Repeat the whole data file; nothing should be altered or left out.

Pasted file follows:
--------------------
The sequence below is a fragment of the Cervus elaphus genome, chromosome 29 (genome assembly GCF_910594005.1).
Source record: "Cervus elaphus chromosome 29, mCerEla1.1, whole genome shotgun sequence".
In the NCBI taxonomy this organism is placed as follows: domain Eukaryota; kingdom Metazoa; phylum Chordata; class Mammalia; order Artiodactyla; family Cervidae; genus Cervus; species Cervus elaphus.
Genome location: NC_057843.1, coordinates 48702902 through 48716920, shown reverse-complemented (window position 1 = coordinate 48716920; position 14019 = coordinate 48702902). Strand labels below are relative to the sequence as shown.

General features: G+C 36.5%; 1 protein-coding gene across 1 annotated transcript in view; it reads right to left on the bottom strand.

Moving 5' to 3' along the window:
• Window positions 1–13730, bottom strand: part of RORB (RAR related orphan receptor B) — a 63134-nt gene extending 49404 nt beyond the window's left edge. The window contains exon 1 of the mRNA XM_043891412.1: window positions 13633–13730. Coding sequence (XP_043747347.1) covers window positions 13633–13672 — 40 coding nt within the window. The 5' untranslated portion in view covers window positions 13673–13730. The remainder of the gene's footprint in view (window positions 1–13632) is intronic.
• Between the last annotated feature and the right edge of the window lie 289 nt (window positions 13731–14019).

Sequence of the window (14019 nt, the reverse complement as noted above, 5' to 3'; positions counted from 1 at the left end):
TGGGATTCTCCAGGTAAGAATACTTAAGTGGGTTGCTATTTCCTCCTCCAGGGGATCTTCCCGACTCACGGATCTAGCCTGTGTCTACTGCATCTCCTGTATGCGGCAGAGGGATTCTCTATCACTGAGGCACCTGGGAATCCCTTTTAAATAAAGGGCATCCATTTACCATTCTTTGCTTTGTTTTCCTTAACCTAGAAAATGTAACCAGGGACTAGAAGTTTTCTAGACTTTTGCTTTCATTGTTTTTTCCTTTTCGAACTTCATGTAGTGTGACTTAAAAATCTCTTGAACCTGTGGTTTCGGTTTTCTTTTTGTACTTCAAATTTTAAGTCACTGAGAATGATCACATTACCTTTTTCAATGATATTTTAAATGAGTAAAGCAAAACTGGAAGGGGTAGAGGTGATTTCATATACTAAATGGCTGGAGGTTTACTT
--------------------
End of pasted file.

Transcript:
The sequence below is a fragment of the Cervus elaphus genome, chromosome 29 (genome assembly GCF_910594005.1).
Source record: "Cervus elaphus chromosome 29, mCerEla1.1, whole genome shotgun sequence".
In the NCBI taxonomy this organism is placed as follows: domain Eukaryota; kingdom Metazoa; phylum Chordata; class Mammalia; order Artiodactyla; family Cervidae; genus Cervus; species Cervus elaphus.
Genome location: NC_057843.1, coordinates 48702902 through 48716920, shown reverse-complemented (window position 1 = coordinate 48716920; position 14019 = coordinate 48702902). Strand labels below are relative to the sequence as shown.

General features: G+C 36.5%; 1 protein-coding gene across 1 annotated transcript in view; it reads right to left on the bottom strand.

Moving 5' to 3' along the window:
• Window positions 1–13730, bottom strand: part of RORB (RAR related orphan receptor B) — a 63134-nt gene extending 49404 nt beyond the window's left edge. The window contains exon 1 of the mRNA XM_043891412.1: window positions 13633–13730. Coding sequence (XP_043747347.1) covers window positions 13633–13672 — 40 coding nt within the window. The 5' untranslated portion in view covers window positions 13673–13730. The remainder of the gene's footprint in view (window positions 1–13632) is intronic.
• Between the last annotated feature and the right edge of the window lie 289 nt (window positions 13731–14019).

Sequence of the window (14019 nt, the reverse complement as noted above, 5' to 3'; positions counted from 1 at the left end):
TGGGATTCTCCAGGTAAGAATACTTAAGTGGGTTGCTATTTCCTCCTCCAGGGGATCTTCCCGACTCACGGATCTAGCCTGTGTCTACTGCATCTCCTGTATGCGGCAGAGGGATTCTCTATCACTGAGGCACCTGGGAATCCCTTTTAAATAAAGGGCATCCATTTACCATTCTTTGCTTTGTTTTCCTTAACCTAGAAAATGTAACCAGGGACTAGAAGTTTTCTAGACTTTTGCTTTCATTGTTTTTTCCTTTTCGAACTTCATGTAGTGTGACTTAAAAATCTCTTGAACCTGTGGTTTCGGTTTTCTTTTTGTACTTCAAATTTTAAGTCACTGAGAATGATCACATTACCTTTTTCAATGATATTTTAAATGAGTAAAGCAAAACTGGAAGGGGTAGAGGTGATTTCATATACTAAATGGCTGGAGGTTTACTT